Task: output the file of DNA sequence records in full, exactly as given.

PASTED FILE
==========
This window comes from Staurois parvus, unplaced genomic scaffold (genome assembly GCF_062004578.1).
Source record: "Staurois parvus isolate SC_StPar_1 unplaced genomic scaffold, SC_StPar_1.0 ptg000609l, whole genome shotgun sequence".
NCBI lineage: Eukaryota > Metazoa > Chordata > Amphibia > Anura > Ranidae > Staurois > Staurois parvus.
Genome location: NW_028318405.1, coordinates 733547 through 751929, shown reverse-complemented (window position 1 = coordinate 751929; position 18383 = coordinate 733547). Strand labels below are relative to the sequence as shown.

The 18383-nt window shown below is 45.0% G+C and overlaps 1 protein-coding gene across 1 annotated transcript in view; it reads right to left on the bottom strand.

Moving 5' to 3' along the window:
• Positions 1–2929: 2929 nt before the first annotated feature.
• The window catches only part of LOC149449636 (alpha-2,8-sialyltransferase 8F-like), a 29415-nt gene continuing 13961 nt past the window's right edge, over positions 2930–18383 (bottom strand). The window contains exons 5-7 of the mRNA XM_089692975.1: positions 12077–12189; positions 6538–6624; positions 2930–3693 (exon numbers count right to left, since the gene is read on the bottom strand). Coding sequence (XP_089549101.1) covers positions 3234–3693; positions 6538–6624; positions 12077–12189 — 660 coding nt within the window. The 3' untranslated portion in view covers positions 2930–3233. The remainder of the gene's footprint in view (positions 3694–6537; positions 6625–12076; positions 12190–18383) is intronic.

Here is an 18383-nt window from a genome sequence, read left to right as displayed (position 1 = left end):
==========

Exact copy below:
This window comes from Staurois parvus, unplaced genomic scaffold (genome assembly GCF_062004578.1).
Source record: "Staurois parvus isolate SC_StPar_1 unplaced genomic scaffold, SC_StPar_1.0 ptg000609l, whole genome shotgun sequence".
NCBI lineage: Eukaryota > Metazoa > Chordata > Amphibia > Anura > Ranidae > Staurois > Staurois parvus.
Genome location: NW_028318405.1, coordinates 733547 through 751929, shown reverse-complemented (window position 1 = coordinate 751929; position 18383 = coordinate 733547). Strand labels below are relative to the sequence as shown.

The 18383-nt window shown below is 45.0% G+C and overlaps 1 protein-coding gene across 1 annotated transcript in view; it reads right to left on the bottom strand.

Moving 5' to 3' along the window:
• Positions 1–2929: 2929 nt before the first annotated feature.
• The window catches only part of LOC149449636 (alpha-2,8-sialyltransferase 8F-like), a 29415-nt gene continuing 13961 nt past the window's right edge, over positions 2930–18383 (bottom strand). The window contains exons 5-7 of the mRNA XM_089692975.1: positions 12077–12189; positions 6538–6624; positions 2930–3693 (exon numbers count right to left, since the gene is read on the bottom strand). Coding sequence (XP_089549101.1) covers positions 3234–3693; positions 6538–6624; positions 12077–12189 — 660 coding nt within the window. The 3' untranslated portion in view covers positions 2930–3233. The remainder of the gene's footprint in view (positions 3694–6537; positions 6625–12076; positions 12190–18383) is intronic.

Here is an 18383-nt window from a genome sequence, read left to right as displayed (position 1 = left end):